ClassDojo Is Now Much Safer For Users

There may not be any completely foolproof way to secure user privacy online, but there are steps that can be taken to safeguard data as much as possible. That’s what ClassDojo has done with each new version that’s come out. This app is basically a classroom communication app that’s taken a lot of ideas from the Facebook model but made them education-friendly and is still growing today. Its biggest accomplishment has been making sure user data is protected and not available to data mining companies. Many social media brands and Google have come under fire for selling user data to advertisers, but ClassDojo has been transparent about making sure it never happens with their app. And they’ve added additional security layers to make sure it’s less vulnerable to cyber attacks.

ClassDojo has amassed over $30 million in venture capital and it’s become very popular at public schools all over the US. Sam Chaudhary and Liam Don got the idea for it back in 2010 when they visited the US on a grad student trip to get ideas for a new app they wanted to develop. They felt education was lacking real solutions in the technology age, so they asked teachers at a convention what they thought could be done to help them. The first solution was an app that could give out points to students every time they behaved well in class, did their homework and participated in discussions. But Chaudhary and Don realized this app could do a lot more than that.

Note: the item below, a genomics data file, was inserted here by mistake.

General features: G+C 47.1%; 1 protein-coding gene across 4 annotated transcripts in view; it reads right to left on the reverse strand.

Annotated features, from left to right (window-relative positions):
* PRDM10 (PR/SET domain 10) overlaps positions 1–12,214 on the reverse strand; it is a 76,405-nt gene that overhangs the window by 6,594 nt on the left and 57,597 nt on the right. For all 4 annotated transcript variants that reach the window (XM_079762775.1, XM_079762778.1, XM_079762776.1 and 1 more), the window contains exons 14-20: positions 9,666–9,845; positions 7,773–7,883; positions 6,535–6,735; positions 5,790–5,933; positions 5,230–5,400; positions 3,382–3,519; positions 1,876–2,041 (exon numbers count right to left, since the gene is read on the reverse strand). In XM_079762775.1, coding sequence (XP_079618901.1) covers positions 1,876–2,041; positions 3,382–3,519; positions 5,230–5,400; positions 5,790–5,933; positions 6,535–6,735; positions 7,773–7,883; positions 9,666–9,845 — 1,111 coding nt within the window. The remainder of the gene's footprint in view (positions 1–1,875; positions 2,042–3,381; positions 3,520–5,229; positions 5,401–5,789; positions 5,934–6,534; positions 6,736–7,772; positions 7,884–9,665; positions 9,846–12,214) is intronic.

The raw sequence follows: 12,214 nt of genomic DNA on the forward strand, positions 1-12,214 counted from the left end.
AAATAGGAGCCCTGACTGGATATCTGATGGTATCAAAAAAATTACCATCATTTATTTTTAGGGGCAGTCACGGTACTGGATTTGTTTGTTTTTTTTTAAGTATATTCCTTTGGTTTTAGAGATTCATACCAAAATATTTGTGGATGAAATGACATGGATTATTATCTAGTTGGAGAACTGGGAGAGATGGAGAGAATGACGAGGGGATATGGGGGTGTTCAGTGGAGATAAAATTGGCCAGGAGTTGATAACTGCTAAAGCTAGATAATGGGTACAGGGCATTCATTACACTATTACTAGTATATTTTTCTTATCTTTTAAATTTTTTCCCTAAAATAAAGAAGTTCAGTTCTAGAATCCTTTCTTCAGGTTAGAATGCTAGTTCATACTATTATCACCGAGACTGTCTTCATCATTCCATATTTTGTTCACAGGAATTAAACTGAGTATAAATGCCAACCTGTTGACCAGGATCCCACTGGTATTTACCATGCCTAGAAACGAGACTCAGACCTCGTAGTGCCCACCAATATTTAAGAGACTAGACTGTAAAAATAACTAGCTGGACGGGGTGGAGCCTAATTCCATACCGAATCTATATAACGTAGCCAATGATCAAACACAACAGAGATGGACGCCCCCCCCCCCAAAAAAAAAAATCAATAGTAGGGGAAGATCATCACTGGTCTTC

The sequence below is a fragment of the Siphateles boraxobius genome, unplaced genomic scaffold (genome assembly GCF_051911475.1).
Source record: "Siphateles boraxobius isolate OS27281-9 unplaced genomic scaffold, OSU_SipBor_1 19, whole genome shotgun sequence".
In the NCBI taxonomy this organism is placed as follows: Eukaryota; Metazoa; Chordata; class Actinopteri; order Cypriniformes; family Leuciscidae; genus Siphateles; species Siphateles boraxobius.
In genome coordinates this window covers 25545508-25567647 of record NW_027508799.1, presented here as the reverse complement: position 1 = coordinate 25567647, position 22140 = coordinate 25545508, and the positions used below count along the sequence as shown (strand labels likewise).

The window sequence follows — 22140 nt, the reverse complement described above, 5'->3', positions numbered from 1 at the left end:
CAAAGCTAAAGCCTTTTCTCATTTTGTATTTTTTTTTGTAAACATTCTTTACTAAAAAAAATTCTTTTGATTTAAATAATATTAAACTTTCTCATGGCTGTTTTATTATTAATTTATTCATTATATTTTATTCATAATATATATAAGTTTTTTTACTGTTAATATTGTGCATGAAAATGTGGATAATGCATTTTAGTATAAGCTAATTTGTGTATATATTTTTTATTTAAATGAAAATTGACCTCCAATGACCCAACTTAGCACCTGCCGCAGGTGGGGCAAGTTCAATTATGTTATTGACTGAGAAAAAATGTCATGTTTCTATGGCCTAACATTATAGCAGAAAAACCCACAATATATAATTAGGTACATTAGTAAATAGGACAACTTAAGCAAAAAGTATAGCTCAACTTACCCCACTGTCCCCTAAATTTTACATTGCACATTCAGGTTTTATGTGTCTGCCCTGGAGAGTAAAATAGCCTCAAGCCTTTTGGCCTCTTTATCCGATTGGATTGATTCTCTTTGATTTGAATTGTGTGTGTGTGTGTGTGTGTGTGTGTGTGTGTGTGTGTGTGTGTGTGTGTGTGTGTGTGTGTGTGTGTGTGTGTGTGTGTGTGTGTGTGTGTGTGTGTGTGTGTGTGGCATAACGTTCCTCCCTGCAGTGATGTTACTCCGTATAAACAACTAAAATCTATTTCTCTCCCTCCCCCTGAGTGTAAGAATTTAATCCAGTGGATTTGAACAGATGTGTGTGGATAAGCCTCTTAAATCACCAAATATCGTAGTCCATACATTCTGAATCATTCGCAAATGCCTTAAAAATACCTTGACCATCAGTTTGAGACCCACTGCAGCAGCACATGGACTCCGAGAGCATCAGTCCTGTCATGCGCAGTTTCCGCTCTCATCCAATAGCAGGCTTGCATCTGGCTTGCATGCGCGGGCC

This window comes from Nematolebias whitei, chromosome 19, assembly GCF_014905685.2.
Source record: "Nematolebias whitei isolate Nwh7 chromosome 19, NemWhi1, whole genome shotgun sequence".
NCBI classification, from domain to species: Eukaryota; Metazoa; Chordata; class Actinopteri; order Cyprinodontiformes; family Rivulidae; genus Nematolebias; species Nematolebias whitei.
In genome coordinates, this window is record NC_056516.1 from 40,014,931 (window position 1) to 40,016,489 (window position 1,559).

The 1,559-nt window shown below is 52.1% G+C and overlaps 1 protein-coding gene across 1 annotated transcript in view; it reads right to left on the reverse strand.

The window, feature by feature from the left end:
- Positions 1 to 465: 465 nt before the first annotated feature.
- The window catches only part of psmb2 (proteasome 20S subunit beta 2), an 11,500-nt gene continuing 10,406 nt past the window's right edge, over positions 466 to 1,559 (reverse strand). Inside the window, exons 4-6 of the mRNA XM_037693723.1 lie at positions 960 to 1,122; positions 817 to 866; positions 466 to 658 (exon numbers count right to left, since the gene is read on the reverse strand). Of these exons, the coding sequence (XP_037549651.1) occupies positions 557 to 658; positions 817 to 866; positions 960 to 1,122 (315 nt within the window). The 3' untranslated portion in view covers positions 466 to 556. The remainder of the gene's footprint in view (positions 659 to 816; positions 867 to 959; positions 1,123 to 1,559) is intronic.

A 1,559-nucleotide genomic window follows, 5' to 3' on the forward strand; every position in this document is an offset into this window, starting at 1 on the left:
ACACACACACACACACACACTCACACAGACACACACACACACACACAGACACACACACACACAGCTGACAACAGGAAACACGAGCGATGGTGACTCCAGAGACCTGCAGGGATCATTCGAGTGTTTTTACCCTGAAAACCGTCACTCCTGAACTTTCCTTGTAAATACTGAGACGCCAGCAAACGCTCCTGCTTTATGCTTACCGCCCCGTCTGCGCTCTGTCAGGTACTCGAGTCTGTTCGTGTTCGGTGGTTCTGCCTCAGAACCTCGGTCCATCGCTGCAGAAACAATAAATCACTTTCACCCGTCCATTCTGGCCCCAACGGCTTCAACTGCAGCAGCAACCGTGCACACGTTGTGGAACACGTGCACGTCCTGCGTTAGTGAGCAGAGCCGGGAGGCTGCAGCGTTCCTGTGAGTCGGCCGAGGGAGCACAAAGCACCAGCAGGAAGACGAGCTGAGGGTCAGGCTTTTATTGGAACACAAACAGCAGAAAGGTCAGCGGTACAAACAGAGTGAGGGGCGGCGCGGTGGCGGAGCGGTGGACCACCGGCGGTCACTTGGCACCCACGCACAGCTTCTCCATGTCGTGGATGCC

Chaudhary and Don turned their ClassDojo app into a big success because they listened to user reviews and input on how it could become even better. They not only added more communication features but also teamed with an educational foundation from Stanford to put together student growth videos with educational characters. ClassDojo has allowed teachers to be in constant contact with parents that it’s become a replacement for parent-teacher meetings. The app is free to download and it’s stayed cost-effective for its development team because it spends no money on advertising costs. The app could be rolling out new optional premium content soon.